Lake Hill has not shown any injury or threat of injury pursuant to its resale price maintenance cause of action. Nor has it shown any harm to competition pursuant to its cause of action concerning Yamaha's co-operative advertising program. Therefore, the judgment of the district court is AFFIRMED.
The third count of Lake Hill's complaint in fact alleges that the conspiracy to fix minimum resale prices between Yamaha, Jim Bennett and the other unnamed Yamaha dealers violated 1 of the Sherman Act under a rule of reason analysis. Based on the arguments submitted by Lake Hill in response to Yamaha and Jim Bennett's motions for summary judgment, the duplication in Lake Hill's complaint, and the fact that resale price maintenance agreements are per se unlawful, see Bus. Elec. Corp. v. Sharp Elec. Corp., 485 U.S. 717, 724, 108 S.Ct. 1515, 99 L.Ed.2d 808 (1988), the district court construed the third count of Lake Hill's complaint as concerning Yamaha's co-operative advertising program. We do the same given Lake Hill's arguments about the program in this appeal.
A showing of injury-in-fact by a plaintiff in an antitrust action is in fact only a first step. The plaintiff's injury must also flow from the anticompetitive effect of the violation of the antitrust laws which causes the plaintiff's injury. That is, the injury the plaintiff suffers must be antitrust injury. Brunswick Corp. v. Pueblo Bowl-O-Mat, Inc., 429 U.S. 477, 489, 97 S.Ct. 690, 50 L.Ed.2d 701 (1977). Because we find that Lake Hill has failed to show that it suffered any injury at all, we need not consider whether any injury it could suffer as a result of the violation it has alleged would qualify as antitrust injury. See Pace Elec., Inc. v. Canon Computer Systems, Inc., 213 F.3d 118, 122-23 (3rd Cir. 2000).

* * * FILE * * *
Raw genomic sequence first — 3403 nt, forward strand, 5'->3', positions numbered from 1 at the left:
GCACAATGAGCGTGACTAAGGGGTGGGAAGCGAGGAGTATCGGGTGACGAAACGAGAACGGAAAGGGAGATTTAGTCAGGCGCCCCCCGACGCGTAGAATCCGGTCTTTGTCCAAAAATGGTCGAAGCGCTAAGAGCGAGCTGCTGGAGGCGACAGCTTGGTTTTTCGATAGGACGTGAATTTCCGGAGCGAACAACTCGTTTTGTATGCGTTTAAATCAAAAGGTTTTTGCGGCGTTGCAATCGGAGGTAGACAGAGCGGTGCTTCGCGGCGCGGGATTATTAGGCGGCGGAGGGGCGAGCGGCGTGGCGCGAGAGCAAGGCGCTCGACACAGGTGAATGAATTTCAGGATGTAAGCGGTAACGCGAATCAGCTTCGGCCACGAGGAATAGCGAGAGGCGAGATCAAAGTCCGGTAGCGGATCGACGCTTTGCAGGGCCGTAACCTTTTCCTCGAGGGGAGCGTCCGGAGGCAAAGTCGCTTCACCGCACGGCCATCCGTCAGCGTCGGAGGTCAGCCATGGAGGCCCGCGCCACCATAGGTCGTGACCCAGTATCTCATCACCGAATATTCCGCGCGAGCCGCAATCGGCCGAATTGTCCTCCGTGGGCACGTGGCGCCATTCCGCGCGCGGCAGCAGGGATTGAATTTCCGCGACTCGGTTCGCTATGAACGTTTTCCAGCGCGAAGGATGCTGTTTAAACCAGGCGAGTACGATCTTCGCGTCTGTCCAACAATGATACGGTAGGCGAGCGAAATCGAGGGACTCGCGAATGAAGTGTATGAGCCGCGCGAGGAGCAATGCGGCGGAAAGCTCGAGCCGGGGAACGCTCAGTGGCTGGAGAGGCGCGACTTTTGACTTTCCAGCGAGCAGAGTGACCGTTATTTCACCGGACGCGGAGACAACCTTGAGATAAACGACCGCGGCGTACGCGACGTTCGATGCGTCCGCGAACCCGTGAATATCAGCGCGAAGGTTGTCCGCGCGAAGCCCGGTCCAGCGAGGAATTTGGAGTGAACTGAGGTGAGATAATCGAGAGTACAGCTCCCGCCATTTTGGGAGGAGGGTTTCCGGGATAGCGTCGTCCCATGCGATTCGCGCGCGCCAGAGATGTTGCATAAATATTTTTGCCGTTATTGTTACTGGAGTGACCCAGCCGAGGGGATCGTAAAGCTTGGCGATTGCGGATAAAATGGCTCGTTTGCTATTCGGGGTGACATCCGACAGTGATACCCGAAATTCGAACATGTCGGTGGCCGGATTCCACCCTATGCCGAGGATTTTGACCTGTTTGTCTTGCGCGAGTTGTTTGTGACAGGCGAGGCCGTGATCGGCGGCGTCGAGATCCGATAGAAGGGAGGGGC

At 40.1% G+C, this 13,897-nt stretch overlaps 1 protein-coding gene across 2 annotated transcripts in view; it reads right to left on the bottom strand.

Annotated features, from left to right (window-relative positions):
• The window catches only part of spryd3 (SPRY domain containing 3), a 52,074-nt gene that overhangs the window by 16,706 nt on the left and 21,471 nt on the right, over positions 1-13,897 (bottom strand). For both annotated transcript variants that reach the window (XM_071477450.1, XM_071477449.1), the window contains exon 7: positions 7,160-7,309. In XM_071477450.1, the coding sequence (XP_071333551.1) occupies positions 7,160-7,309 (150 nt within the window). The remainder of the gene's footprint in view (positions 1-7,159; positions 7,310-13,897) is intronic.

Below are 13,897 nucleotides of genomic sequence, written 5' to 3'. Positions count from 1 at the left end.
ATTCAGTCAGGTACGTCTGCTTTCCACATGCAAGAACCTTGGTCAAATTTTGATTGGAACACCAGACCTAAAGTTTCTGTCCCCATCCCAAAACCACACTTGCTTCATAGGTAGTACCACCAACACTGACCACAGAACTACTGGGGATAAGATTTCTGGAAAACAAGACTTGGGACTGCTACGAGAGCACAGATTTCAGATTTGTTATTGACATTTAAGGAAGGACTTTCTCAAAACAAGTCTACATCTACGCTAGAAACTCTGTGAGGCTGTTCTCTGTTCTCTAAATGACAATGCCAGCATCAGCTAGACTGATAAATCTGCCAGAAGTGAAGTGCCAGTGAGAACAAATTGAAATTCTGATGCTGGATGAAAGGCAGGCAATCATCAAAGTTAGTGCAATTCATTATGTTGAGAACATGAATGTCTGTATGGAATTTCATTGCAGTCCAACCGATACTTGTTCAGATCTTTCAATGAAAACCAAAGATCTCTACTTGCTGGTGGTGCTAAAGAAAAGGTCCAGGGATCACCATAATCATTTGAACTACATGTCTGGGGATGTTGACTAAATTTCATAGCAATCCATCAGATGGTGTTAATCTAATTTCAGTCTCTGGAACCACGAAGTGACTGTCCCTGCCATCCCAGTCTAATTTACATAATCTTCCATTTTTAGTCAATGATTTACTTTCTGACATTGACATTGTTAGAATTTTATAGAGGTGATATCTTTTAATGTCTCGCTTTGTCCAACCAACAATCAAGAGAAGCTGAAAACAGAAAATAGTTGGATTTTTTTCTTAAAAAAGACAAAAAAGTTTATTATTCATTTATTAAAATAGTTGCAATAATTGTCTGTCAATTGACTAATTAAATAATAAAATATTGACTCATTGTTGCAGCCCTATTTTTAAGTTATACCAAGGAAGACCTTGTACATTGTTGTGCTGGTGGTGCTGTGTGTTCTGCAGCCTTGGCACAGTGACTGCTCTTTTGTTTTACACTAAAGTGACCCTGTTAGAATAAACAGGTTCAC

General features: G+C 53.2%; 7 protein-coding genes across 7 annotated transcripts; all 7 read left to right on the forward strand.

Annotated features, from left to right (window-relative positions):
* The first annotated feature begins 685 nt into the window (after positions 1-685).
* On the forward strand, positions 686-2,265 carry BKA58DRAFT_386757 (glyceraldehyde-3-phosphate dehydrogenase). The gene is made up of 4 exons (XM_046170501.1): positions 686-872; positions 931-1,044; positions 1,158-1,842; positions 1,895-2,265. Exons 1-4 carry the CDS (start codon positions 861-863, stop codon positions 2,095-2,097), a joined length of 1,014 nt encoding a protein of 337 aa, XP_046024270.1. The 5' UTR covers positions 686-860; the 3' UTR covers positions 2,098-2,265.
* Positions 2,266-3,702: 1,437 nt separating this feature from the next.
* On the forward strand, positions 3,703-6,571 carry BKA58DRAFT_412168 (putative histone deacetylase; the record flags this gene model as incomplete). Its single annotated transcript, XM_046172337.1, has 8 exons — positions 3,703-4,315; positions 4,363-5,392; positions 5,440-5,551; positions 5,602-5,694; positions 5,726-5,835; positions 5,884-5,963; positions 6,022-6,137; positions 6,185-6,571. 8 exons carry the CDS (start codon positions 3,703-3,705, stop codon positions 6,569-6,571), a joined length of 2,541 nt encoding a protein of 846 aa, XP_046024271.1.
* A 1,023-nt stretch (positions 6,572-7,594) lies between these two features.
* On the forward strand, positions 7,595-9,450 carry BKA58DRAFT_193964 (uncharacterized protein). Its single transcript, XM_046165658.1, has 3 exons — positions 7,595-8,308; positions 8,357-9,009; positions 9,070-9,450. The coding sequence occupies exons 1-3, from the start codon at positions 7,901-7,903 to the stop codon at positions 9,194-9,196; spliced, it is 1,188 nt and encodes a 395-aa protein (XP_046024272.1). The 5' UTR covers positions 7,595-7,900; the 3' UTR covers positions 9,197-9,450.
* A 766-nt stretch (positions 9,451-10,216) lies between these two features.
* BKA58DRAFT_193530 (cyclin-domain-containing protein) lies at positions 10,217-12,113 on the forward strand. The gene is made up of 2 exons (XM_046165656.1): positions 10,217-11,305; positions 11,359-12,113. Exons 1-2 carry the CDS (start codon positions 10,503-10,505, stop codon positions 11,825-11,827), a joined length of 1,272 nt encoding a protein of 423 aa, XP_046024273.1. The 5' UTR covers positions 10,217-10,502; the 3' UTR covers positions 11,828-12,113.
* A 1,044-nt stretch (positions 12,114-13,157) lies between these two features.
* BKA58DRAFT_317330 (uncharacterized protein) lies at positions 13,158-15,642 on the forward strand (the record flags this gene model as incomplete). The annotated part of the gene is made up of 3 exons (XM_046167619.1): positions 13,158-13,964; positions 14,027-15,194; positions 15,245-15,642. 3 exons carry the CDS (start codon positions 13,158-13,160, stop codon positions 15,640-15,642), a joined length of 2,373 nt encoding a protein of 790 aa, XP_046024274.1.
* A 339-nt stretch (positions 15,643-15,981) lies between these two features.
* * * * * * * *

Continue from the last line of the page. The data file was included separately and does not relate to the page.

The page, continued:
The district court read Lake Hill's complaint as stating a cause of action arising out of a horizontal conspiracy between Jim Bennett and other Yamaha dealers. It was correct to note that Lake Hill had not identified any of the other dealers who had conspired with Jim Bennett in this alleged conspiracy. However, Lake Hill's complaint is better read as alleging a vertical conspiracy, that is one between the manufacturer Yamaha, the dealer Jim Bennett, and other unnamed dealers. To allege a vertical conspiracy to fix minimum resale prices, Lake Hill need not identify anyone other than Yamaha and Jim Bennett.